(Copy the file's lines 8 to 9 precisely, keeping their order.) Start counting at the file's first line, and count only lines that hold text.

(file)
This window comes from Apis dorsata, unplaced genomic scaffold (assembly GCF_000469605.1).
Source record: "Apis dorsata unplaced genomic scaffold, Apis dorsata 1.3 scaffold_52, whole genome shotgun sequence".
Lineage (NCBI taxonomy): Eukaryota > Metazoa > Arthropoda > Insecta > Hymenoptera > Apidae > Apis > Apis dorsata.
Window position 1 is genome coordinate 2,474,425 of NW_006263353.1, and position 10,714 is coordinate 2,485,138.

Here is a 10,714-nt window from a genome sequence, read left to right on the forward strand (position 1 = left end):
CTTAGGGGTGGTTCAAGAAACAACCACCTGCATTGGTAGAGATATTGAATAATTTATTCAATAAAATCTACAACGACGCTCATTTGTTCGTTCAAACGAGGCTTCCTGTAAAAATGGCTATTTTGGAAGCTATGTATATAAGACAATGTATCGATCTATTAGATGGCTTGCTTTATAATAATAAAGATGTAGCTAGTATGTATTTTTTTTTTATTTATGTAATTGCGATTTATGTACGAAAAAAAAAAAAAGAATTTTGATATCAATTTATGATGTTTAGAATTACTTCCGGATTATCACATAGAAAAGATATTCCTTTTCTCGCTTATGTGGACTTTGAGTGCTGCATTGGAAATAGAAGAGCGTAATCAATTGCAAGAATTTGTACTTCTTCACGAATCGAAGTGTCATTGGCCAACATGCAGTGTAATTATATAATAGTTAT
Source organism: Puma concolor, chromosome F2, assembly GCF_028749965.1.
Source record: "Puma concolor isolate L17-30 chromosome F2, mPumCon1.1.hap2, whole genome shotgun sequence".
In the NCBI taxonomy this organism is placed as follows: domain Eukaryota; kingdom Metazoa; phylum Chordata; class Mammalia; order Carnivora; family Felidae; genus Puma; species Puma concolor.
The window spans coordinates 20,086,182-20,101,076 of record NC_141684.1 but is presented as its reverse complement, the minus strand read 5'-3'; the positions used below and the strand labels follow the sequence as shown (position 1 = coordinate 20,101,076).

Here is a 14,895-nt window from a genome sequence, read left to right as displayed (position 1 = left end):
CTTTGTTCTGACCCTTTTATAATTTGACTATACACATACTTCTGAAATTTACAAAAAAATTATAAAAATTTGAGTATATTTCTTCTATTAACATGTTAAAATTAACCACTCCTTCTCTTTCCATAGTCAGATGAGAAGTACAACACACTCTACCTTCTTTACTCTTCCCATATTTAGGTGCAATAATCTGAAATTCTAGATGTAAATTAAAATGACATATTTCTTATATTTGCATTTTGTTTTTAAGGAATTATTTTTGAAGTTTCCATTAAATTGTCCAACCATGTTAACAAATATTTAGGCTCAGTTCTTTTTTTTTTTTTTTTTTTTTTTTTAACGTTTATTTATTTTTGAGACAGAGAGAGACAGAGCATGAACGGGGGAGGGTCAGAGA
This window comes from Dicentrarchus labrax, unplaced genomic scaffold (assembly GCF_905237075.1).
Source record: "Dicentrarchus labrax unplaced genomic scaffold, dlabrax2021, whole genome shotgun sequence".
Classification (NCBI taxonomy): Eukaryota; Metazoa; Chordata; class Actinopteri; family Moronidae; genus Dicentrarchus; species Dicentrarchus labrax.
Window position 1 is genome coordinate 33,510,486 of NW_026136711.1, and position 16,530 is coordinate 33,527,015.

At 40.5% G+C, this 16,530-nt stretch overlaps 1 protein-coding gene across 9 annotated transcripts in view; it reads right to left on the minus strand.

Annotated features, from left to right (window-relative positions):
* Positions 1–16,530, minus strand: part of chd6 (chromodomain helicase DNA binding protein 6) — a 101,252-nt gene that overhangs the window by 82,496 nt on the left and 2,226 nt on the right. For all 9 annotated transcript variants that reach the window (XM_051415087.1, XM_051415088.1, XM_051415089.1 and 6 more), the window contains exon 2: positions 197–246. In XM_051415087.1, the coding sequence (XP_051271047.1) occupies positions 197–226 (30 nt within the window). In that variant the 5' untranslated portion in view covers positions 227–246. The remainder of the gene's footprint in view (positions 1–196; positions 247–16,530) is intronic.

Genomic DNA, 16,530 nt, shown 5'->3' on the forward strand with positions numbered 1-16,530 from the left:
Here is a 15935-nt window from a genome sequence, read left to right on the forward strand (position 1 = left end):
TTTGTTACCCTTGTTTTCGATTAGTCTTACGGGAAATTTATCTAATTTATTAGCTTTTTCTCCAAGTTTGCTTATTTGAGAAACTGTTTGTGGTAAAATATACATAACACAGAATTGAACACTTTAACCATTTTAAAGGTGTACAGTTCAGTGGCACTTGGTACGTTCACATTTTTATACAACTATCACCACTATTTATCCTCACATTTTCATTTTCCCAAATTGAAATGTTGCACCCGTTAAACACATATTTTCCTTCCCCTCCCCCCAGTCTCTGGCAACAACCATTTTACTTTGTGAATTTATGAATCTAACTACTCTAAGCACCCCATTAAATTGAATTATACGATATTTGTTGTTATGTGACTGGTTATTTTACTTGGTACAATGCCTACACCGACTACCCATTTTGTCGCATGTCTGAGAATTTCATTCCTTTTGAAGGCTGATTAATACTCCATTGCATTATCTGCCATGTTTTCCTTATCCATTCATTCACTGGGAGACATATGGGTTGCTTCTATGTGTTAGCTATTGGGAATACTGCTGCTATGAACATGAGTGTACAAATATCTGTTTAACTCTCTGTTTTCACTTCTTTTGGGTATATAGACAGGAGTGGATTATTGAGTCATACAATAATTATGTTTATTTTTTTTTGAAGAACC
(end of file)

Source record: "Puma concolor isolate L17-30 chromosome F2, mPumCon1.1.hap2, whole genome shotgun sequence".
In the NCBI taxonomy this organism is placed as follows: domain Eukaryota; kingdom Metazoa; phylum Chordata; class Mammalia; order Carnivora; family Felidae; genus Puma; species Puma concolor.